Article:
Concerto for Violoncello, No.1, op. 33, A Minor
The French composer Camille Saint-Saëns lived a long life, one filled with complications and seeming artistic contradictions. Born in the early 19th century, some of his early works failed to find favor because of their radicalism. Toward the end, he was faulted for his staunch conservatism. In between, though, he managed to compose enough works of great merit to be awarded France’s highest honor, the Grand-Croix de la Légion d'honneur. The first cello concerto, written when he was 37, is among them. Many composers, including Shostakovich and Rachmaninoff, considered it to be the greatest of all cello concertos.
The concerto is unusual in that instead of the conventional three-movement form, he structured the piece in one continuous movement. This single movement, though, contains three distinct sections, keeping the solo instrument in the foreground throughout. The music is tremendously demanding for cellists, making it a favorite of virtuosos.
A solid biography of Saint- Saëns can be found at Classical Net. The video features a portion of Jacqueline Du Pre’s recording with Daniel Barenboim and the Philadelphia Orchestra.
In 1942, shortly after the U.S. entered World War Two, conductor Andre Kostelanetz commissioned Aaron Copland to compose a work to fortify and comfort people during that time of national distress. Lincoln Portrait has since become a bit of a touchstone in times of crisis. Its text quotes liberally from the words of the 16th president, who himself faced the profound national crisis of the Civil War and the injustice of slavery. As we remember and seek to honor Dr. King in this, another time of distress, these words and the stirring Americana-infused music that Copland set them to are once again much needed.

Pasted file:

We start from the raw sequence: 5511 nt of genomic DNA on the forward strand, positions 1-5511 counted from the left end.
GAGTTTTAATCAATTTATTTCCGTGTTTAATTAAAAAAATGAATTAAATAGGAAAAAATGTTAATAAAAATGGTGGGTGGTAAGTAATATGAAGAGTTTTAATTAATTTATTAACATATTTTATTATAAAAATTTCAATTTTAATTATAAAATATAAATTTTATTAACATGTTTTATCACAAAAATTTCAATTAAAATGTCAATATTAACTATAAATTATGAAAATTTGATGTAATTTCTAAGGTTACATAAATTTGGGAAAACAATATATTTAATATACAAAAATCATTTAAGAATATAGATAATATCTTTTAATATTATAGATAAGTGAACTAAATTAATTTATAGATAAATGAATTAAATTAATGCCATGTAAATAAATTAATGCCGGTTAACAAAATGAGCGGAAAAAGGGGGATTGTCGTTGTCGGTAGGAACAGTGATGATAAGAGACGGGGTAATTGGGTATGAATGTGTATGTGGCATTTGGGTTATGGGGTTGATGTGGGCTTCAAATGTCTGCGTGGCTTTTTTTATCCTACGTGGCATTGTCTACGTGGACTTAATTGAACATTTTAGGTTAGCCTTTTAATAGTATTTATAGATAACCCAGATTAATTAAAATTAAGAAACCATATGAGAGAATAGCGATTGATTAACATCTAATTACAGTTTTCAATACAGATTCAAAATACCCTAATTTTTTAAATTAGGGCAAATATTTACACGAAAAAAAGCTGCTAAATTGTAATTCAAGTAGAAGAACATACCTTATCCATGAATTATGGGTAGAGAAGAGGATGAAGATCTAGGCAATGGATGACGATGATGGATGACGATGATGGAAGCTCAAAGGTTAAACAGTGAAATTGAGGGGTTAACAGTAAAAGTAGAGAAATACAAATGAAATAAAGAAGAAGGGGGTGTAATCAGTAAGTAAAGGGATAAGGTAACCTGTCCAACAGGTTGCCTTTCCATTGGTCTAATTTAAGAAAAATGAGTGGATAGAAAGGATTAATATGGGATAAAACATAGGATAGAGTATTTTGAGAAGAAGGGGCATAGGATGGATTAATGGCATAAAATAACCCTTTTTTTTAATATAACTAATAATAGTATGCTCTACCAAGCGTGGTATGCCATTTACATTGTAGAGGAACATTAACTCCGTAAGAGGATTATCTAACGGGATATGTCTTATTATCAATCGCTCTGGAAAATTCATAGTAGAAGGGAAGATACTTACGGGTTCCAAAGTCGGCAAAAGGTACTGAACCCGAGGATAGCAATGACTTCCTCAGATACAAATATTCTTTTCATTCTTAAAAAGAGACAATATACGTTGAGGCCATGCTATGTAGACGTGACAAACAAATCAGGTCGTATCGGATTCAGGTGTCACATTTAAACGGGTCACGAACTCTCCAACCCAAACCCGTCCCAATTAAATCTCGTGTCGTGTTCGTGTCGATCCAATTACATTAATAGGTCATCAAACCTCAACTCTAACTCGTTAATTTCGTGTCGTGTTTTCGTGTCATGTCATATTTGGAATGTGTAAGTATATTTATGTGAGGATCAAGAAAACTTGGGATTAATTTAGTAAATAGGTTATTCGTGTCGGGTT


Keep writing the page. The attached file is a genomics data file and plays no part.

Lincoln Portrait has been narrated by many, from the great James Earl Jones to Henry Fonda to, in 2005, then U.S. Senator Barack Obama with the Chicago Symphony Orchestra in Millennium Park. Now, we can add the voices of our city’s youth to this distinguished list.
An extensive look at Aaron Copland and Lincoln Portrait Can be read at the website of the Harry Ransom Center of the University of Texas. The video features wonderful imagery and the voice of James Earl Jones. The narration begins just after the 7 minute mark.
Research and copywriting by Don Macica.
Don is a marketing consultant to the performing arts community and a contributing writer to several online publications including Chicagomusic.org and Arteyvidachicago.com. When not traveling, he lives a stone's throw from Lake Michigan in Chicago’s Rogers Park neighborhood. He is the author of Border Radio, a blog about music, migration and cultural exchange.